He turned to view himself from every angle. He still had a gut but it didn’t jut out as far. His buttocks looked less like a large set of collapsing parentheses and more like … well, buttocks. His back, not hairy now, shocked him. In addition to removing the tufts, Stefan had thinned out the galaxy of moles by at least an Orion and a Big Dipper. ‘One day,’ Robert said out loud, ‘I’m going to have … “obliques!”‘ He spun around like a runway model, lost his balance, and tumbled against the wall. Then he had a laugh at his own giddy stupidity. His next thought was, “I have to start getting laid. Without paying for it.”
-from “An Ideal for Living,” by Marshall Moore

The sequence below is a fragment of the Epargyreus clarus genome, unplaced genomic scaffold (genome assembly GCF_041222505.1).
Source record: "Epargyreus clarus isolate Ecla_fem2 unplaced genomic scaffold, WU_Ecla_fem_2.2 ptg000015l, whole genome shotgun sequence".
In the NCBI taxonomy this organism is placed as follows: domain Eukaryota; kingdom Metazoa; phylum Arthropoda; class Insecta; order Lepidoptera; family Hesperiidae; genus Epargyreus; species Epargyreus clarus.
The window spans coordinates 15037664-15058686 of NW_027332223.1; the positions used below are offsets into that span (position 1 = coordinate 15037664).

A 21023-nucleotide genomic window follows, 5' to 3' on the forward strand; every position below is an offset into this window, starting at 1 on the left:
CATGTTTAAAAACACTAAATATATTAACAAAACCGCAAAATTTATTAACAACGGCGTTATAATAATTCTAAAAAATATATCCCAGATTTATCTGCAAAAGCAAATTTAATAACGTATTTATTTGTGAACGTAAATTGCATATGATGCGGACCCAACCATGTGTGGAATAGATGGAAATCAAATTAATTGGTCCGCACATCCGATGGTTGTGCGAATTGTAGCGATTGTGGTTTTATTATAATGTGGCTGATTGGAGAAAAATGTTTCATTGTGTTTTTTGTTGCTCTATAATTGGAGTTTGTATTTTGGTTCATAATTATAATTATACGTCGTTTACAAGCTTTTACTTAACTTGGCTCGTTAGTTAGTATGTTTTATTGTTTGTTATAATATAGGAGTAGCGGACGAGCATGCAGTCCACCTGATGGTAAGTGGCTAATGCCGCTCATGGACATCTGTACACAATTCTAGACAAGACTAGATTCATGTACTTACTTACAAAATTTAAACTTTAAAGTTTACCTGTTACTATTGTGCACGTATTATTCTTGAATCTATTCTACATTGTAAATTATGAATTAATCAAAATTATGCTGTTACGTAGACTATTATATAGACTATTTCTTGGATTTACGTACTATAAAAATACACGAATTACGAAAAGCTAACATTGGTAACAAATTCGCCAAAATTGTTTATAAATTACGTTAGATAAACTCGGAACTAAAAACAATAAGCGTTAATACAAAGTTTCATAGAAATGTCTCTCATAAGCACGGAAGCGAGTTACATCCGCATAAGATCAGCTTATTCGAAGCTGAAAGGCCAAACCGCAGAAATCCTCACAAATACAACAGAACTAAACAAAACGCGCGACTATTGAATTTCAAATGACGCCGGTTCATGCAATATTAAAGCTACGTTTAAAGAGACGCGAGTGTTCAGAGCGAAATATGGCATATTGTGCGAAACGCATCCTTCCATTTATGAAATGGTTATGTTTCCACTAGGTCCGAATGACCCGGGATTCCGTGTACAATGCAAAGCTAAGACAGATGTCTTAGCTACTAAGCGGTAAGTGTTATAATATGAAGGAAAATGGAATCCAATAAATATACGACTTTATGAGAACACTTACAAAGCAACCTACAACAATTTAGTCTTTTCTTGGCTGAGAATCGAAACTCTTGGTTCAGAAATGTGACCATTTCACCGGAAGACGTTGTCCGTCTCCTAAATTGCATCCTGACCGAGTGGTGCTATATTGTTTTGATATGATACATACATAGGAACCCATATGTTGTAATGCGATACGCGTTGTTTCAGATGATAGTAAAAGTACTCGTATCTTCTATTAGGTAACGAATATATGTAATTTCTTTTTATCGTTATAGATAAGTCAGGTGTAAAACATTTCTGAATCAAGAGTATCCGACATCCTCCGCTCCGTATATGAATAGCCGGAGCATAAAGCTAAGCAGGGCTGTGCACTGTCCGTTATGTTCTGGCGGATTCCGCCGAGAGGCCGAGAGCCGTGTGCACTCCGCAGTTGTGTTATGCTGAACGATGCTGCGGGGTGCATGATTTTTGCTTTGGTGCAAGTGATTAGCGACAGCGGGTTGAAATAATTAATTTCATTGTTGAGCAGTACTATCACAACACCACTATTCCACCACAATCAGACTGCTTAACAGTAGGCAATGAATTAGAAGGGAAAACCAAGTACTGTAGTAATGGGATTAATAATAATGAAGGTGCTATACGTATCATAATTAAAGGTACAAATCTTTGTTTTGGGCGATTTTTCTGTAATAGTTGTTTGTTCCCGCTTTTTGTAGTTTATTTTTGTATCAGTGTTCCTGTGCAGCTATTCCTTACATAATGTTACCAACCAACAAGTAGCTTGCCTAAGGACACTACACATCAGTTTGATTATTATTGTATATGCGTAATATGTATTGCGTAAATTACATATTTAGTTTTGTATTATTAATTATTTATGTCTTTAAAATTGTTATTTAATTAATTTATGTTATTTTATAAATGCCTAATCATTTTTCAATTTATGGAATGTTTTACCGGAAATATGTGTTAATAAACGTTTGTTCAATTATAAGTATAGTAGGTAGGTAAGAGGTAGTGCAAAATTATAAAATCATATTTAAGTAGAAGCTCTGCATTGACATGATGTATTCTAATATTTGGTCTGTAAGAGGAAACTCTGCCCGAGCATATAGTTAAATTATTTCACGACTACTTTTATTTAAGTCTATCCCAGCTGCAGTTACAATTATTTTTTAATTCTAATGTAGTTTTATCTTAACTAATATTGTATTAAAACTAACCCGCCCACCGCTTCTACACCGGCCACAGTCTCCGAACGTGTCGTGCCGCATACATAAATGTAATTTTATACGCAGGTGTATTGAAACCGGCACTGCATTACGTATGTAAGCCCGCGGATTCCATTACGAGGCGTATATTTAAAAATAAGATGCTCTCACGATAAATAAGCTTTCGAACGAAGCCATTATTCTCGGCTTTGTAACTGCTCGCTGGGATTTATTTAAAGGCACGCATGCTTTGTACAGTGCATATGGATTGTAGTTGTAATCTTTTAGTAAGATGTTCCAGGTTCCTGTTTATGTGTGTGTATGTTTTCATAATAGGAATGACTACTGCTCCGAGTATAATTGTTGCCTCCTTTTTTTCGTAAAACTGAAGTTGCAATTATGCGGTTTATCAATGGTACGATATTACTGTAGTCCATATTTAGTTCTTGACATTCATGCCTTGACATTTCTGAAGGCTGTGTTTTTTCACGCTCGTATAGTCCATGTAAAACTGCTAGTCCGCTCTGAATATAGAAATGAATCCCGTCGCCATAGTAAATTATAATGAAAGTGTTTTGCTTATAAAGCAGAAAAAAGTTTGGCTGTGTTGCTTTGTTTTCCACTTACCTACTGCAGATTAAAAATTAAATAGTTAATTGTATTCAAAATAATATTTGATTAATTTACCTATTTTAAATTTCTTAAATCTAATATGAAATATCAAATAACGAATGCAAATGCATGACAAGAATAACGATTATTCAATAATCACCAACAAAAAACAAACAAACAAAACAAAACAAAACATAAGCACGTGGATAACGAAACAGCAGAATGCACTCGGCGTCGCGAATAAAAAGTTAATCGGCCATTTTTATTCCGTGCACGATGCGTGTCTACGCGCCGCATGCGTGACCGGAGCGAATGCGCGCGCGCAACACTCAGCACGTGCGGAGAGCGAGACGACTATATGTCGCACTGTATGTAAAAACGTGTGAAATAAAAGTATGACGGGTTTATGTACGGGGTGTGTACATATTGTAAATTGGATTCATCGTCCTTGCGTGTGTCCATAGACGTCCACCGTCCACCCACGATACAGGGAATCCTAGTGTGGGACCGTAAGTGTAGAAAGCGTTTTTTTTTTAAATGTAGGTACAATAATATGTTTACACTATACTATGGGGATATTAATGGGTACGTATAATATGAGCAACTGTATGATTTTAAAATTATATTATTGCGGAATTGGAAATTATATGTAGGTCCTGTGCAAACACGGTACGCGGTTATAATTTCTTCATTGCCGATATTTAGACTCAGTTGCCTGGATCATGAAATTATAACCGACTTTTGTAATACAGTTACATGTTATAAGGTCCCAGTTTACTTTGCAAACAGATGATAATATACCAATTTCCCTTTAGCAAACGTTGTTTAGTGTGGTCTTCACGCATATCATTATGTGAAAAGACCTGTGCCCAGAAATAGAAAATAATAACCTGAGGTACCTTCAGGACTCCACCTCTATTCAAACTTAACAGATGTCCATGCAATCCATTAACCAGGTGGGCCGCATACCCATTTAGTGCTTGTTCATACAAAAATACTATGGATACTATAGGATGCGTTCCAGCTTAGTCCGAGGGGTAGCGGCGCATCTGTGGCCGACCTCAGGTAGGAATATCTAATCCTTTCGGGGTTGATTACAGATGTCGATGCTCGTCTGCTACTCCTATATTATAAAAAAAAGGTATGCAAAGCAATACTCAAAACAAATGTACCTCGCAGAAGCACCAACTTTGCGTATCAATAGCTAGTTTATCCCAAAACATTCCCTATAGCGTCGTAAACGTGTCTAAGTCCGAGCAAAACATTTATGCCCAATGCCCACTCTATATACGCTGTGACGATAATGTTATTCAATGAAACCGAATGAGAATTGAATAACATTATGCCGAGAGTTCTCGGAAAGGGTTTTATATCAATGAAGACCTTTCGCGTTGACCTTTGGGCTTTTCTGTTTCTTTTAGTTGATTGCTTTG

DEATH COMES IN THREES: Peter Orlovsky, born in 1933, was poet Allen Ginsberg’s sexual companion for several decades, after they met in San Francisco in 1954, where Orlovsky was an art model. Encouraged by Ginsberg to write, he eventually published several slim volumes of poetry, and taught at the Jack Kerouac School of Disembodied Poetics in Boulder, co-founded by Ginsberg. Orlovsky succumbed to lung cancer on May 30… DONALD WINDHAM, born in 1920, was an intimate of a constellation of queer artists, among them Christopher Isherwood, Glenway Westcott, George Platt Lynes, Lincoln Kirstein, Paul Cadmus, Truman Capote and Tennessee Williams, though their friendship was shattered in 1977 after Windham published “Tennessee Wiliams’ Letters to Donald Windham, 1940-1965.” Windham write several novels with sub-textual gay themes, including “Dog Star” and “Tanaquil,” but received better reviews for his memoirs, including “Emblems of Conduct,” about his early years in Atlanta, and 1987’s “Lost Friendships,” about his relationship with Capote and Williams, with whom he collaborated on the play “You Touched Me!,” based on a story by D.H. Lawrence, which opened on Broadway in 1945. Windham died at his Manhattan home on May 31… JOHN STAHLE, whose “Ganymede Journal” showcased the poetry, fiction, and art of queer writers young and older, died alone in his New York apartment some time in April, apparently of a heart attack, shortly after issue Seven went on sale. In its run, the magazine featured work by Edmund White on writing gay, David Sedaris on loving his man, historical gay-interest writing by Robert Louis Stevenson, Glenway Wescott, Denton Welch, and Bruce Nugent, and the debuts of gay poets and fiction writers. Friends have set up a memorial site: rememberingjohnstahle.com.